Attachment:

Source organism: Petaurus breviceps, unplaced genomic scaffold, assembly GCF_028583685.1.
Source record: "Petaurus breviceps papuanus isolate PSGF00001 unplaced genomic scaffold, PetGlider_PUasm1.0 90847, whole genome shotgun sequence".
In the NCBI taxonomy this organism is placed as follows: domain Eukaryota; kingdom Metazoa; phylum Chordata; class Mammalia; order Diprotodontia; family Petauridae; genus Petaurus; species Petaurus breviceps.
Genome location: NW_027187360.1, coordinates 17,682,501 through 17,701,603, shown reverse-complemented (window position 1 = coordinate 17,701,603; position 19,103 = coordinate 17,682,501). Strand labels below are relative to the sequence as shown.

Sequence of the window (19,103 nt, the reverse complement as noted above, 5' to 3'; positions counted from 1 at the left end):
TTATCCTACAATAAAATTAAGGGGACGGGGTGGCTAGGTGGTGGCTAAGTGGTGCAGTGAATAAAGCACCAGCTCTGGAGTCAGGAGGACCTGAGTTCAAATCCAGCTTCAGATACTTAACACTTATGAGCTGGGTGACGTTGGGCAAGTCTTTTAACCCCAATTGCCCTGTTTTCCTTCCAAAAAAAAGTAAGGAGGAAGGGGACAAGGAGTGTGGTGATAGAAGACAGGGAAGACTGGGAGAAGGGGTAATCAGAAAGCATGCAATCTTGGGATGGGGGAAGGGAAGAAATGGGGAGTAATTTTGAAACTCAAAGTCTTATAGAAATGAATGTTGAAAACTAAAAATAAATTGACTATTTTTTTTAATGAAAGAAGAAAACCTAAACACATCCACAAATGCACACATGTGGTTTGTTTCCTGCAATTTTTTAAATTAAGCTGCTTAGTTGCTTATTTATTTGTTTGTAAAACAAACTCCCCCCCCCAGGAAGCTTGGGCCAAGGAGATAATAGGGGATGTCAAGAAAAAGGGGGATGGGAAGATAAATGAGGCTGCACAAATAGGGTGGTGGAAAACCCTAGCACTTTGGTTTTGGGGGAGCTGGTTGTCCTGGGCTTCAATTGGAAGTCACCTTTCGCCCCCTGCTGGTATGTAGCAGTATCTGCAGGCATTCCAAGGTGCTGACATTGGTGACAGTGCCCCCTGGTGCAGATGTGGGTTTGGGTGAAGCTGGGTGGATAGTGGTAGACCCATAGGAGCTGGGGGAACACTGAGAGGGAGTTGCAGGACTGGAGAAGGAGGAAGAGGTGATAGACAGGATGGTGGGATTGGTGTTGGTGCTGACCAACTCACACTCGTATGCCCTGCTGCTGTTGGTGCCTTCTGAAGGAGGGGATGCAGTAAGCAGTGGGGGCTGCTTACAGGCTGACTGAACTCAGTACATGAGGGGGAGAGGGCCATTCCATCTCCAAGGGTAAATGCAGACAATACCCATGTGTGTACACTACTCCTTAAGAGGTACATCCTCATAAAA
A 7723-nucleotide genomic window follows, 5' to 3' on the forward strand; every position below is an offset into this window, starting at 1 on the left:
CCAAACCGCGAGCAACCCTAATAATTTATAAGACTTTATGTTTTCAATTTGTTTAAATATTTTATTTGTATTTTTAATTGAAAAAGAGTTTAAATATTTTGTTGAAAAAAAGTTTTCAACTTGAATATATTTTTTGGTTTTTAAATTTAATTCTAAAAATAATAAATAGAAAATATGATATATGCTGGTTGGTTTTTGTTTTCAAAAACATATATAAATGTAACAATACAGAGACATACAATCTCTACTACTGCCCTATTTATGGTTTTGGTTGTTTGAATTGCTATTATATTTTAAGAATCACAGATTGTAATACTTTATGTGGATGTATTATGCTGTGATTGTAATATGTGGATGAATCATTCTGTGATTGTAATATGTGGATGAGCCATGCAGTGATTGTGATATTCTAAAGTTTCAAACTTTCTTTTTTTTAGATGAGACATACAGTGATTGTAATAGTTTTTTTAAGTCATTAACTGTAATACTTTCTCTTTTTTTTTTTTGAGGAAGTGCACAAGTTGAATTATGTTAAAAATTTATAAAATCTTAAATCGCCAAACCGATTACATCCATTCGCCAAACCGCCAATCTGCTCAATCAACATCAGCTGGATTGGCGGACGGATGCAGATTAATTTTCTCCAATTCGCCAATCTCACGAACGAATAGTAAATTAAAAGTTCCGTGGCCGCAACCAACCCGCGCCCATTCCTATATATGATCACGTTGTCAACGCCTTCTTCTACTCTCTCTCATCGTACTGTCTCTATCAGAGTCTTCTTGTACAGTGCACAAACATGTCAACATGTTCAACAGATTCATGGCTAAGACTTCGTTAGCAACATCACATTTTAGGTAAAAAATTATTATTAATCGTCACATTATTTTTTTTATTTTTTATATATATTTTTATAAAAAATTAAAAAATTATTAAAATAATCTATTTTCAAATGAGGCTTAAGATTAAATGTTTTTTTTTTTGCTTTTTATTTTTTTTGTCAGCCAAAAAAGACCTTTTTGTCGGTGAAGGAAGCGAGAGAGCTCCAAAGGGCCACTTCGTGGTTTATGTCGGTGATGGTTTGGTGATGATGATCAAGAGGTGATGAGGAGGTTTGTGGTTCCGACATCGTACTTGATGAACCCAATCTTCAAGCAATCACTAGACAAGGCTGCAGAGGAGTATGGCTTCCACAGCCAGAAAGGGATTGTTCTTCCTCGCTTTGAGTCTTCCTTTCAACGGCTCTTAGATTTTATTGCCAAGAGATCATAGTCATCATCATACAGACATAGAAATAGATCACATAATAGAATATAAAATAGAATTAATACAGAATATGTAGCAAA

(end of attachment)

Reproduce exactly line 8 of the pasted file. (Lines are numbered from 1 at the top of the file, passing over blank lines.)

CCAAACCGCGAGCAACCCTAATAATTTATAAGACTTTATGTTTTCAATTTGTTTAAATATTTTATTTGTATTTTTAATTGAAAAAGAGTTTAAATATTTTGTTGAAAAAAAGTTTTCAACTTGAATATATTTTTTGGTTTTTAAATTTAATTCTAAAAATAATAAATAGAAAATATGATATATGCTGGTTGGTTTTTGTTTTCAAAAACATATATAAATGTAACAATACAGAGACATACAATCTCTACTACTGCCCTATTTATGGTTTTGGTTGTTTGAATTGCTATTATATTTTAAGAATCACAGATTGTAATACTTTATGTGGATGTATTATGCTGTGATTGTAATATGTGGATGAATCATTCTGTGATTGTAATATGTGGATGAGCCATGCAGTGATTGTGATATTCTAAAGTTTCAAACTTTCTTTTTTTTAGATGAGACATACAGTGATTGTAATAGTTTTTTTAAGTCATTAACTGTAATACTTTCTCTTTTTTTTTTTTGAGGAAGTGCACAAGTTGAATTATGTTAAAAATTTATAAAATCTTAAATCGCCAAACCGATTACATCCATTCGCCAAACCGCCAATCTGCTCAATCAACATCAGCTGGATTGGCGGACGGATGCAGATTAATTTTCTCCAATTCGCCAATCTCACGAACGAATAGTAAATTAAAAGTTCCGTGGCCGCAACCAACCCGCGCCCATTCCTATATATGATCACGTTGTCAACGCCTTCTTCTACTCTCTCTCATCGTACTGTCTCTATCAGAGTCTTCTTGTACAGTGCACAAACATGTCAACATGTTCAACAGATTCATGGCTAAGACTTCGTTAGCAACATCACATTTTAGGTAAAAAATTATTATTAATCGTCACATTATTTTTTTTATTTTTTATATATATTTTTATAAAAAATTAAAAAATTATTAAAATAATCTATTTTCAAATGAGGCTTAAGATTAAATGTTTTTTTTTTTGCTTTTTATTTTTTTTGTCAGCCAAAAAAGACCTTTTTGTCGGTGAAGGAAGCGAGAGAGCTCCAAAGGGCCACTTCGTGGTTTATGTCGGTGATGGTTTGGTGATGATGATCAAGAGGTGATGAGGAGGTTTGTGGTTCCGACATCGTACTTGATGAACCCAATCTTCAAGCAATCACTAGACAAGGCTGCAGAGGAGTATGGCTTCCACAGCCAGAAAGGGATTGTTCTTCCTCGCTTTGAGTCTTCCTTTCAACGGCTCTTAGATTTTATTGCCAAGAGATCATAGTCATCATCATACAGACATAGAAATAGATCACATAATAGAATATAAAATAGAATTAATACAGAATATGTAGCAAA